My Three Things
- 1933 - 1968
When I was a kid, I was lucky to live close enough to the ROM to visit it on my own. And I did, frequently. I explored it minutely over the years but there were three "wow" exhibits I returned to over and over. One of them would likely be on every kid's list but the other two, probably not.
- The Mummy. This is the one that will be on most visitors' lists. She (I think the mummy was a she) wasn't like the ones we saw in the movies. She wasn't wrapped in cloths and placed in a sarcophagus. She was a tiny thing, curled into the foetal position. As I recall, she had been found in a cave and had been naturally mummified by the dry desert air. She was the first dead person I had ever seen and I had complex feelings whenever I saw her that I couldn't quite interpret, but pity was certainly part of the mix.
- The Human Tapeworm. Kids love things that are gross and this certainly fit the bill for ten-year-old me. It was easy to miss, just a jar sitting on a shelf with a label saying it was a tapeworm that had been removed from a human being. It was long and articulated and I imagined it squirming around in someone's insides. A cautionary tale on being very, very careful in what we eat.
- Toronto During the Ice Age. Of all the exhibits in the ROM, this was my favourite. All it was was a cardboard mockup of the Bank of Commerce (at 33 stories the tallest building in the Commonwealth) with a squiggly line way above it showing the depth of ice covering Toronto during the height of the last ice age. Absolutely amazing to me. How could so much ice ever melt? I'd walk to the ROM through the greenery of a warm Toronto summer and stand in front of this modest exhibit and be stunned by the contrast a few thousand years can make to the earth. Over the years, the exhibit got tattier and began to fall apart. The glue deteriored to the point that the Bank building came away from its carboard backing and began to curl like a Dali painting. Eventually the inevitable happened. I came one day and it was gone.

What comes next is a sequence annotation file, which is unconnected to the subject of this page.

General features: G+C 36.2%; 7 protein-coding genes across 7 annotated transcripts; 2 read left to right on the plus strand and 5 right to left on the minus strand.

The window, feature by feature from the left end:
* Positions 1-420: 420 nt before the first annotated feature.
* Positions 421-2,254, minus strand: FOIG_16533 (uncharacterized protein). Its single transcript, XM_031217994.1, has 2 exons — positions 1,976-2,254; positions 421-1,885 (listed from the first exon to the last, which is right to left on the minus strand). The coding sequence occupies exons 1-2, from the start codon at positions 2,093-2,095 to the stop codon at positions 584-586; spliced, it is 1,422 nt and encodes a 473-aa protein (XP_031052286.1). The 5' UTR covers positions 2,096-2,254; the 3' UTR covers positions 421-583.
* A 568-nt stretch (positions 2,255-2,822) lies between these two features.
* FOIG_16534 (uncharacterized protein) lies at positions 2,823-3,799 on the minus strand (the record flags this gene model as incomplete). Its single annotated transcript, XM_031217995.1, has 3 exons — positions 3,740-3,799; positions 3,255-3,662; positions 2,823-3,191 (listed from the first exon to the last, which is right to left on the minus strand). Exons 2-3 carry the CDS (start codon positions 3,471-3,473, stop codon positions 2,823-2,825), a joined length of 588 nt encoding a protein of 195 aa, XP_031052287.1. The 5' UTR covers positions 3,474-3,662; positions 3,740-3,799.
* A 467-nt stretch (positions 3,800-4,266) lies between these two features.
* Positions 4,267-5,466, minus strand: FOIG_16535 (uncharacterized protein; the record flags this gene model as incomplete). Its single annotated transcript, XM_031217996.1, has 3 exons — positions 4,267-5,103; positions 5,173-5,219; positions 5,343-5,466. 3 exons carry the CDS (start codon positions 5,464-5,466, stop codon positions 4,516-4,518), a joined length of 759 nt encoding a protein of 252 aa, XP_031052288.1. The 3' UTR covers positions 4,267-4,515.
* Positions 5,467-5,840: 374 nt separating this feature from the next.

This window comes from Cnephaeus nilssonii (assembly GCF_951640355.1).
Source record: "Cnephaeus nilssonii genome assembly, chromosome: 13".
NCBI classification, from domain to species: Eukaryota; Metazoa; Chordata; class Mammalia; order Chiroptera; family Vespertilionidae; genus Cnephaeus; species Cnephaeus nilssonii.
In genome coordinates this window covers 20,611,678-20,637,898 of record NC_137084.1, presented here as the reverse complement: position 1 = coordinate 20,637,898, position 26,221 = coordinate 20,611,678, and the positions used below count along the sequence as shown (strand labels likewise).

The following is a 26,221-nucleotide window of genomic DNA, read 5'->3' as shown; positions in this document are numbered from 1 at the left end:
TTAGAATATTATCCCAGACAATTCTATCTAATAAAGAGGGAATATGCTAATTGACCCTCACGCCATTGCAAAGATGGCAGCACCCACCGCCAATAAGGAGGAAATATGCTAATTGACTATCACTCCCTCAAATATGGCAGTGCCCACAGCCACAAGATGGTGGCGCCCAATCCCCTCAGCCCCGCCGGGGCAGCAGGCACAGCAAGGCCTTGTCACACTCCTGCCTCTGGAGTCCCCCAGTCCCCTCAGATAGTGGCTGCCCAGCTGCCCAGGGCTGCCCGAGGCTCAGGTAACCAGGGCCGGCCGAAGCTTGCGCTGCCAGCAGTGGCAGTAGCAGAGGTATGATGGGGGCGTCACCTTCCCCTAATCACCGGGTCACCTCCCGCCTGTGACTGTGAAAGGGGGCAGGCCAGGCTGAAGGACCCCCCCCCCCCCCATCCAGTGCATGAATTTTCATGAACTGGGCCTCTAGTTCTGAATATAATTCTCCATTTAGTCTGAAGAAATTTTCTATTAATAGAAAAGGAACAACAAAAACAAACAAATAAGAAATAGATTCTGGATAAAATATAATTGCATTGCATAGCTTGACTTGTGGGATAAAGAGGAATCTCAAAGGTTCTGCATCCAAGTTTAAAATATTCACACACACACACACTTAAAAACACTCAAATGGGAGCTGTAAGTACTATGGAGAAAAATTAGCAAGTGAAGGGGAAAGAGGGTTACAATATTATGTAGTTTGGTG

Museum exhibits are a lot more sophisticated now than when I was a kid but I don't think that makes them more effective. Sometimes it's the simple, direct, and unadorned exhibits that make the greatest impression on you.